wanting to not want too much.

Late with my Consumer Detox homework this week… Clearly I am older and wiser writing this now than if I had done it on, say, last Thursday.  

The theme from the study guide is about feeling truly rich – starting to think about how the ‘stuff’ we own and money we have isn’t true richness.  Richness in life is, yes, about having enough to meet your needs, but beyond immediate needs, it really comes in relationships and connections, from sharing the things we have and enjoy with the people we love.  Powley sends his readers to 1 Timothy 6.6ff, and idea that we bring nothing into the world and can take nothing out of it.  This is the source of the phrase that the ‘love of money is a root of all kinds of evil’.  Actually though, this translation is more interesting than the alternative love of money is the root of all evil – because it says not that money is evil, but that wanting it too much creates all kinds of problems in our life.   And I think that – whether or not you believe in the essential truth of the bible – that is something that a lot of people have cottoned onto, in their heads at least (even if it doesn’t make it past that, yet, or even if they don’t actually think that it’s a problem they have, yet…)

This actually made me think about the fact that I’ve been re-reading The Hunger Games before the film comes out (probably a bad plan for a whole host of adaptation reasons, but still). In this Katniss comes from the impoverished, always hungry District 12, threatened and dictated to by the Capitol – and yet, her community is strong, connected to each other. Because her so much of her life is limited, she has a pattern of life that is rooted in that community, and she has a much clearer idea of who she is than most of the people from the Capitol.  Now – obviously, it’s not a desirable life.  Even if we aren’t supposed to want everything that the Capitol has, to be overly-greedy and damage the lives of others, I don’t believe that we’re supposed to want to live lives that are powerless in so many ways (we’re not, to switch novels, looking for Uriah Heep’s kind of humility)  Katniss’ life is limited because it is so prescribed – not because she has chosen to focus and to live within particular limits that allow her the space to connect with people and share her life with them.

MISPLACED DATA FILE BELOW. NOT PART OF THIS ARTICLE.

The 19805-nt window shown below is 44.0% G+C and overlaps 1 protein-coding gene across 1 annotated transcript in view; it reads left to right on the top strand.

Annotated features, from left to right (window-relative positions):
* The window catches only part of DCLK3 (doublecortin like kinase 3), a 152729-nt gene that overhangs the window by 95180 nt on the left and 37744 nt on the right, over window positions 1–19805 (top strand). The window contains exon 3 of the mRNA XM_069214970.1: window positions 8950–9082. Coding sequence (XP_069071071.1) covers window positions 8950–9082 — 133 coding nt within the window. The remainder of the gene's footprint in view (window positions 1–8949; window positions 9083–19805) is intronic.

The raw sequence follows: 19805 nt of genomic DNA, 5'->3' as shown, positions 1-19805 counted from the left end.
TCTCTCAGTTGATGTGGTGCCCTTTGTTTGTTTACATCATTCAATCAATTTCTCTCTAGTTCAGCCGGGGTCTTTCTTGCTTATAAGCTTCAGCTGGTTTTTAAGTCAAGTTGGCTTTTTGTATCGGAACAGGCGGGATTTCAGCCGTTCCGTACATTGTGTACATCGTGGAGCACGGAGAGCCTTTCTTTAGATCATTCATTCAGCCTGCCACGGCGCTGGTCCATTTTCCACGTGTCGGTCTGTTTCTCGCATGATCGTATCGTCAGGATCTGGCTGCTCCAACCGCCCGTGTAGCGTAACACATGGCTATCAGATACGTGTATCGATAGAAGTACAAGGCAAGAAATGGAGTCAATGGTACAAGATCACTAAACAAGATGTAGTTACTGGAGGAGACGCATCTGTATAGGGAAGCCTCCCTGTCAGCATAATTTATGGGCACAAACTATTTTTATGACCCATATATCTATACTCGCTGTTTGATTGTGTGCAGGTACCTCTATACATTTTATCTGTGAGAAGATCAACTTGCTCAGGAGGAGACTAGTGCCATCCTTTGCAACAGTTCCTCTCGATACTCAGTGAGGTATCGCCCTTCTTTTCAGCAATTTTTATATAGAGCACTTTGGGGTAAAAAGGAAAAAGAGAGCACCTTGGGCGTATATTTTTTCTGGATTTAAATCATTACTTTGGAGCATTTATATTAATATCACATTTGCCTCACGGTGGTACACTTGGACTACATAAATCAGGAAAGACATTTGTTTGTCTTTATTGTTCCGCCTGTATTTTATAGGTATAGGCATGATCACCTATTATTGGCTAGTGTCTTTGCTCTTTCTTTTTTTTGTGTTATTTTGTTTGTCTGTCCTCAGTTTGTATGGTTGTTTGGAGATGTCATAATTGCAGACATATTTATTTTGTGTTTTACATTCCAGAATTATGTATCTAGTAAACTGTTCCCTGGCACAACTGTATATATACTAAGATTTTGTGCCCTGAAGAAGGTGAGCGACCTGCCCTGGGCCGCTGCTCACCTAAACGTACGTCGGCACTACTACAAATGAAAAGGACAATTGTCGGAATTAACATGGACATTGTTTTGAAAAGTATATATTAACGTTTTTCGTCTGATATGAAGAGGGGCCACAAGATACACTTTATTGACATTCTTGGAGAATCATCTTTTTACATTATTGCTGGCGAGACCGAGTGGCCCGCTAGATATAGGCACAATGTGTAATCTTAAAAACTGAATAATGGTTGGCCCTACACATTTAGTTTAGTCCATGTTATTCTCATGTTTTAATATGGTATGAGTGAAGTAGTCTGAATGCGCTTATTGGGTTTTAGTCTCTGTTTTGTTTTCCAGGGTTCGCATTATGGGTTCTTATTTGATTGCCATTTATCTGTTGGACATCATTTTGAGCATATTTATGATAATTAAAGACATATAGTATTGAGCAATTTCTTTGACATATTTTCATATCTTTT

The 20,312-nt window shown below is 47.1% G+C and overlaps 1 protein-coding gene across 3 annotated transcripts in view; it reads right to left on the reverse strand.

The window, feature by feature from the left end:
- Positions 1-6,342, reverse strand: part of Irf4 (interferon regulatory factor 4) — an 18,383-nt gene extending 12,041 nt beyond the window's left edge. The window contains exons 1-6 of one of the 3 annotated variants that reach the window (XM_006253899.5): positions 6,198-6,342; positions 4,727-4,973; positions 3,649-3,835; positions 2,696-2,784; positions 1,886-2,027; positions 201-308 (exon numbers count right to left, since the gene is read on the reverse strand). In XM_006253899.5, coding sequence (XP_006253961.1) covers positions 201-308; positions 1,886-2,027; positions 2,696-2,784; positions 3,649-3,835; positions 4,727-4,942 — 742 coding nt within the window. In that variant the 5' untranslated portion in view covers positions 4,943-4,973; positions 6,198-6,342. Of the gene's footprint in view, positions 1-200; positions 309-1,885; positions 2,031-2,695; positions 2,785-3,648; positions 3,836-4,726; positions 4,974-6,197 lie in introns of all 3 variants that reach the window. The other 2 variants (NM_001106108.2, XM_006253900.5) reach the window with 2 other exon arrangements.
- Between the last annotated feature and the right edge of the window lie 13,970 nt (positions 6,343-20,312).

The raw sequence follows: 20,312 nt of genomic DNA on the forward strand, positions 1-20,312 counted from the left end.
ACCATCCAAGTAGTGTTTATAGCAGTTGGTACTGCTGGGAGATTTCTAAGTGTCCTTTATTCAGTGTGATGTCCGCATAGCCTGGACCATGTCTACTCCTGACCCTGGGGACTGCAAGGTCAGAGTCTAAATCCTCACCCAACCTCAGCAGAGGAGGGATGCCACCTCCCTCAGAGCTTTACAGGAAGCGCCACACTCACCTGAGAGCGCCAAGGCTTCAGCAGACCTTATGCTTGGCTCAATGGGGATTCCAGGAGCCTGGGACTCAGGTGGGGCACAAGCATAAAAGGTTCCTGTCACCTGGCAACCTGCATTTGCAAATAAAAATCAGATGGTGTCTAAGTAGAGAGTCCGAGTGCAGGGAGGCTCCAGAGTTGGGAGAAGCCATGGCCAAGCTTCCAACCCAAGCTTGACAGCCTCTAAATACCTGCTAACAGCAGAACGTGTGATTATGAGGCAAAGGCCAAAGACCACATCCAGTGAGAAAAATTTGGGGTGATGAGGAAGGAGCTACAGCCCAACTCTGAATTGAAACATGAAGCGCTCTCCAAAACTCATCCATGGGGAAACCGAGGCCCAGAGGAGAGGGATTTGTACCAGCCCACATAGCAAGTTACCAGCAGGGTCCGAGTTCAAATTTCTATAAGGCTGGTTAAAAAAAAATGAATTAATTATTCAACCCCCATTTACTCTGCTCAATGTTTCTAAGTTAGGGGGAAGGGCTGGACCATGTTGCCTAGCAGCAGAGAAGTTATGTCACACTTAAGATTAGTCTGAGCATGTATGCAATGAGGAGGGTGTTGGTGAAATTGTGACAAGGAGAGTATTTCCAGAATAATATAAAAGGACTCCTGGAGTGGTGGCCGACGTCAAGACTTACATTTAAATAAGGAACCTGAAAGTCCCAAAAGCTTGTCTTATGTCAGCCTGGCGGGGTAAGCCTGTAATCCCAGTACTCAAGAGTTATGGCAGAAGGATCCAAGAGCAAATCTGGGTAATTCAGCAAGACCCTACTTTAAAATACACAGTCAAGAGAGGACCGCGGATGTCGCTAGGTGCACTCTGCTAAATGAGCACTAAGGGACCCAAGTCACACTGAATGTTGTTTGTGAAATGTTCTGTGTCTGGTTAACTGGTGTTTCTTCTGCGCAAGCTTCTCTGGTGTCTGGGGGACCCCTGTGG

Wanting anything in this life too much is problematic – and it’s something that is simultaneously created and played up on by corporations, politicians and advertisers, and by other people – because it makes our lives all about us and what we have, makes us scared of things that endanger the lifestyle we’ve got used to, and enourages us, if we’re not careful, to ignore others to preserve what is ours.  In The Hunger Games, the fear and greed of the Capitol creates the injustice and poverty of life in the Districts that is ultimately expressed in the annual games. In our lives, the stuff and the money that we want leads us to take things from others, creating imbalance and injustice, to be part of a system that encourages us to priortise those wants because that is what will make us happy and wealthy.   It enables people to take advantage of us too, to sell us things, to tell us stories that limit our ability to choose freely because we don’t see clearly.